Policies towards hospital and GP competition in five European countries
Luigi Siciliani (),
Martin Chalkley () and
Hugh Gravelle ()
Health Policy, 2017, vol. 121, issue 2, 103-110
This study provides an overview of policies affecting competition amongst hospitals and GPs in five European countries: France, Germany, Netherlands, Norway and Portugal. Drawing on the policies and empirical evidence described in five case studies, we find both similarities and differences in the approaches adopted. Constraints on patients’ choices of provider have been relaxed but countries differ in the amount and type of information that is provided in the public domain. Hospitals are increasingly paid via fixed prices per patient to encourage them to compete on quality but prices are set in different ways across countries. They can be collectively negotiated, determined by the political process, negotiated between insurers and providers or centrally determined by provider costs. Competition amongst GPs varies across countries and is limited in some cases by shortages of providers or restrictions on entry. There are varied and innovative examples of selective contracting for patients with chronic conditions aimed at reducing fragmentation of care. Competition authorities do generally have jurisdiction over mergers of private hospitals but assessing the potential impact of mergers on quality remains a key challenge. Overall, this study highlights a rich diversity of approaches towards competition policy in healthcare.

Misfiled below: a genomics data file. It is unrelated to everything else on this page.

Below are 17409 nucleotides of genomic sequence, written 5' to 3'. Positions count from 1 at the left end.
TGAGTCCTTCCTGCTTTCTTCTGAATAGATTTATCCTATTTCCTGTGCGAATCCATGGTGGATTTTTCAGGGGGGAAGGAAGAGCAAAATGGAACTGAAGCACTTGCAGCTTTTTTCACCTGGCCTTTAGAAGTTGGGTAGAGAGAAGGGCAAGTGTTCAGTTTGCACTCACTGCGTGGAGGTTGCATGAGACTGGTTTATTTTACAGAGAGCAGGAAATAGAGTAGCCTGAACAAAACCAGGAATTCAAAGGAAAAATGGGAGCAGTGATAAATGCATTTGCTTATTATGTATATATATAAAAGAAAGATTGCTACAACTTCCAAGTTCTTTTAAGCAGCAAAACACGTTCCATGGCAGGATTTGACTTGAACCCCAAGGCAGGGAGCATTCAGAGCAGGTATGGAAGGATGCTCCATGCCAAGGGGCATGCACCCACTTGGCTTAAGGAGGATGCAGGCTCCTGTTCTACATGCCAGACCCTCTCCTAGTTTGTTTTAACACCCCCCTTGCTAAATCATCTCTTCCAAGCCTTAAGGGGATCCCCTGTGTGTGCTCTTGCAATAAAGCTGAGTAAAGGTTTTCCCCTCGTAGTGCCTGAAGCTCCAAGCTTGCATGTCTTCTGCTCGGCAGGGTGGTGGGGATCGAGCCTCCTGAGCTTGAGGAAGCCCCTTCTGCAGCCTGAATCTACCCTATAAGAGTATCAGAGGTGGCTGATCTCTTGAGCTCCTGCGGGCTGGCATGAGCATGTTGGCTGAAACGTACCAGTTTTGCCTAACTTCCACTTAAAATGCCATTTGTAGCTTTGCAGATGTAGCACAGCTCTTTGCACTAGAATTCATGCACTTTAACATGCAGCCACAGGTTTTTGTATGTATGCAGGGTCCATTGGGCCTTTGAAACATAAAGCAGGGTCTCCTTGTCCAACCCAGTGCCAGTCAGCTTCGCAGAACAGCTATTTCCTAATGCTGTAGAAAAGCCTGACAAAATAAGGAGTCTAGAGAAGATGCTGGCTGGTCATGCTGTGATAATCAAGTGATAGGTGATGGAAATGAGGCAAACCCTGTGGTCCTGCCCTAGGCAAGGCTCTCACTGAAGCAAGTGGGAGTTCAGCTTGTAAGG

Keywords: Competition; Patient choice; Hospitals; GPs; Quality (search for similar items in EconPapers)
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Persistent link: https://EconPapers.repec.org/RePEc:eee:hepoli:v:121:y:2017:i:2:p:103-110
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